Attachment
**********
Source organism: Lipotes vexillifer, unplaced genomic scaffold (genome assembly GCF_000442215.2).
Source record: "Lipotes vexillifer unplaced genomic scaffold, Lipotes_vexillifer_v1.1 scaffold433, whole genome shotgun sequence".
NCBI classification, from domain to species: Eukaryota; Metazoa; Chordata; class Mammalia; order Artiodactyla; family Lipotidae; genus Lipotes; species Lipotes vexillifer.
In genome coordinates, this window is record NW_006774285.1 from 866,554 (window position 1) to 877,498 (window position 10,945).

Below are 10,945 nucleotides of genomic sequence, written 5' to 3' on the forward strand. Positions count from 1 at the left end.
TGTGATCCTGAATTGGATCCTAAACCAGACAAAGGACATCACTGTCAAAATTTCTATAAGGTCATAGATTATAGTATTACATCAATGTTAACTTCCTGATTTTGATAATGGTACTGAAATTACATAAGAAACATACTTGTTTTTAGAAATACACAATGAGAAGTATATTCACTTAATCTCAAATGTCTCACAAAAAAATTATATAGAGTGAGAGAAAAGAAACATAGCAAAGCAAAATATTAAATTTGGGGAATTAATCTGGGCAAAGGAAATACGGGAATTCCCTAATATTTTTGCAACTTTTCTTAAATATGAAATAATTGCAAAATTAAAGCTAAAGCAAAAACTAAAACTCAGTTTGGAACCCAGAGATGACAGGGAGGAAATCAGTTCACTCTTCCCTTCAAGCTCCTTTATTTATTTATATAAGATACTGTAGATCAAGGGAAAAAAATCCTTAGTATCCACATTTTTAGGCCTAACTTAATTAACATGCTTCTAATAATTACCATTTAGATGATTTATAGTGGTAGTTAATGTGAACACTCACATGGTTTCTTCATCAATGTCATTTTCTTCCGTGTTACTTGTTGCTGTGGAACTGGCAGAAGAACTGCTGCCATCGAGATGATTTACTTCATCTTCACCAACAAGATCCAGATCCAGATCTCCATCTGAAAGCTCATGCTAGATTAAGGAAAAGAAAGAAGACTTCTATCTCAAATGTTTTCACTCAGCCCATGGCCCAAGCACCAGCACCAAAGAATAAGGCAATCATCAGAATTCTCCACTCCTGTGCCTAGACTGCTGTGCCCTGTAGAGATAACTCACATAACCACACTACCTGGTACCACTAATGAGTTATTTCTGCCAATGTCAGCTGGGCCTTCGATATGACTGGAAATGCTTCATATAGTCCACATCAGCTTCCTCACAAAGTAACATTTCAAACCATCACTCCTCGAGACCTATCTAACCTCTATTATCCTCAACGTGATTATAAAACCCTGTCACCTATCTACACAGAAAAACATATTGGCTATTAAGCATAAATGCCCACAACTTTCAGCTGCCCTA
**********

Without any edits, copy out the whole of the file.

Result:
Source organism: Lipotes vexillifer, unplaced genomic scaffold (genome assembly GCF_000442215.2).
Source record: "Lipotes vexillifer unplaced genomic scaffold, Lipotes_vexillifer_v1.1 scaffold433, whole genome shotgun sequence".
NCBI classification, from domain to species: Eukaryota; Metazoa; Chordata; class Mammalia; order Artiodactyla; family Lipotidae; genus Lipotes; species Lipotes vexillifer.
In genome coordinates, this window is record NW_006774285.1 from 866,554 (window position 1) to 877,498 (window position 10,945).

Below are 10,945 nucleotides of genomic sequence, written 5' to 3' on the forward strand. Positions count from 1 at the left end.
TGTGATCCTGAATTGGATCCTAAACCAGACAAAGGACATCACTGTCAAAATTTCTATAAGGTCATAGATTATAGTATTACATCAATGTTAACTTCCTGATTTTGATAATGGTACTGAAATTACATAAGAAACATACTTGTTTTTAGAAATACACAATGAGAAGTATATTCACTTAATCTCAAATGTCTCACAAAAAAATTATATAGAGTGAGAGAAAAGAAACATAGCAAAGCAAAATATTAAATTTGGGGAATTAATCTGGGCAAAGGAAATACGGGAATTCCCTAATATTTTTGCAACTTTTCTTAAATATGAAATAATTGCAAAATTAAAGCTAAAGCAAAAACTAAAACTCAGTTTGGAACCCAGAGATGACAGGGAGGAAATCAGTTCACTCTTCCCTTCAAGCTCCTTTATTTATTTATATAAGATACTGTAGATCAAGGGAAAAAAATCCTTAGTATCCACATTTTTAGGCCTAACTTAATTAACATGCTTCTAATAATTACCATTTAGATGATTTATAGTGGTAGTTAATGTGAACACTCACATGGTTTCTTCATCAATGTCATTTTCTTCCGTGTTACTTGTTGCTGTGGAACTGGCAGAAGAACTGCTGCCATCGAGATGATTTACTTCATCTTCACCAACAAGATCCAGATCCAGATCTCCATCTGAAAGCTCATGCTAGATTAAGGAAAAGAAAGAAGACTTCTATCTCAAATGTTTTCACTCAGCCCATGGCCCAAGCACCAGCACCAAAGAATAAGGCAATCATCAGAATTCTCCACTCCTGTGCCTAGACTGCTGTGCCCTGTAGAGATAACTCACATAACCACACTACCTGGTACCACTAATGAGTTATTTCTGCCAATGTCAGCTGGGCCTTCGATATGACTGGAAATGCTTCATATAGTCCACATCAGCTTCCTCACAAAGTAACATTTCAAACCATCACTCCTCGAGACCTATCTAACCTCTATTATCCTCAACGTGATTATAAAACCCTGTCACCTATCTACACAGAAAAACATATTGGCTATTAAGCATAAATGCCCACAACTTTCAGCTGCCCTA